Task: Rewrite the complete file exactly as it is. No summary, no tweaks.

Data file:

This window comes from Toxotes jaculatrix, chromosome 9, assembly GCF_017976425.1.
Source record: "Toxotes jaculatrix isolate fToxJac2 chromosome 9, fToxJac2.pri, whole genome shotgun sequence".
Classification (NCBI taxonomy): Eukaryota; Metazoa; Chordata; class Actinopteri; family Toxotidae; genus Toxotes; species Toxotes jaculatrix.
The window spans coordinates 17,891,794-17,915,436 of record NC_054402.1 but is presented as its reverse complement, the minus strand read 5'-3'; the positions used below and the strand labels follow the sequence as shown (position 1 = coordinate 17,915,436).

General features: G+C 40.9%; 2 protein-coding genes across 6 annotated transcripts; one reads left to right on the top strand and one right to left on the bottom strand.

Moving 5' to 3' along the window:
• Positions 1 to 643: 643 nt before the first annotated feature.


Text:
This window comes from Toxotes jaculatrix, chromosome 9, assembly GCF_017976425.1.
Source record: "Toxotes jaculatrix isolate fToxJac2 chromosome 9, fToxJac2.pri, whole genome shotgun sequence".
Classification (NCBI taxonomy): Eukaryota; Metazoa; Chordata; class Actinopteri; family Toxotidae; genus Toxotes; species Toxotes jaculatrix.
The window spans coordinates 17,891,794-17,915,436 of record NC_054402.1 but is presented as its reverse complement, the minus strand read 5'-3'; the positions used below and the strand labels follow the sequence as shown (position 1 = coordinate 17,915,436).

General features: G+C 40.9%; 2 protein-coding genes across 6 annotated transcripts; one reads left to right on the top strand and one right to left on the bottom strand.

Moving 5' to 3' along the window:
• Positions 1 to 643: 643 nt before the first annotated feature.